Jewish Arabian warrior and poet; killed during Mohammed'sinvasion of Khaibar about 628. Marḥab, who was of Himyarite descent, distinguished himself by his bravery in defending one of the forts of Khaibar. He is represented in the "Ta'rikh alḤamis" (quoted by Caussin de Perceval) as a man of uncommon strength and audacity, wearing two cuirasses, a double turban and a helmet, and a sword at each side, and brandishing a three-pointed lance. According to the custom of Arab warriors, Marḥab sent a poem challenging any of Mohammed's heroes to single combat. Ali, Mohammed's cousin and third successor, answered the challenge, and Marḥab was killed. According to Ibn Hisham, Mohammed's biographer, it was Mohammed ibn Maslamah, who, wishing to avenge his brother, killed on the previous day, offered to fight Marḥab. Ibn Hisham further says that the two combatants kept a tree between them as a defense, and that the branches of the tree immediately over their heads were soon cut away. Marḥab accidentally dropping his sword, Mohammed seized the opportunity to deal him a fatal blow.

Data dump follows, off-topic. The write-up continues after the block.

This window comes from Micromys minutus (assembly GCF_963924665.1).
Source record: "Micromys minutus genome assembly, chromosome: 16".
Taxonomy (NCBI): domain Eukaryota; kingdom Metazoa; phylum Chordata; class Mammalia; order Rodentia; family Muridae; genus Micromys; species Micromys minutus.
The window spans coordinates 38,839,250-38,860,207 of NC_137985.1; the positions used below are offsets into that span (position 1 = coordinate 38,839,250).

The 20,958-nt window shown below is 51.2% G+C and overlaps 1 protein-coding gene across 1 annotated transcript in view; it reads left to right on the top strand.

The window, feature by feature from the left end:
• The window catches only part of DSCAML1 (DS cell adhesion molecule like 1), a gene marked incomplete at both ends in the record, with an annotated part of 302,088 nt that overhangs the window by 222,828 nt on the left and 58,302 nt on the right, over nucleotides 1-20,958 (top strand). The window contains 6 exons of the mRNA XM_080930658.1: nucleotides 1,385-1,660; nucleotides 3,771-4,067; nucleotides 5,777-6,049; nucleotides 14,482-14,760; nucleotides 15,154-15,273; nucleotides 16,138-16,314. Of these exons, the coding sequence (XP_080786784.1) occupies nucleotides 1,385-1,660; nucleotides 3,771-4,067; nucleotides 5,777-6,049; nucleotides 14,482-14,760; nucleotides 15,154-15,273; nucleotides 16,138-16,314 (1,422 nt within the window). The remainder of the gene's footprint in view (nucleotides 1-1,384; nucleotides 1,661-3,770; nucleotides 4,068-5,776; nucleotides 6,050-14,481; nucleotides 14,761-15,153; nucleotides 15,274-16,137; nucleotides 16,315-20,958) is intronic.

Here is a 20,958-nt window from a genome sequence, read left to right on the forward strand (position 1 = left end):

• Caussin de Perceval, Essai sur l'Histoire des Arabes, iii. 195 et seq.;
  • Grätz, Gesch. 3d ed., v. 105-106;
  • Ibn Hisham, Kitab Sirat Rasul Allah, pp. 760-761, ed. Wüstenfeld, Göttingen, 1858.
J. M. Sel.
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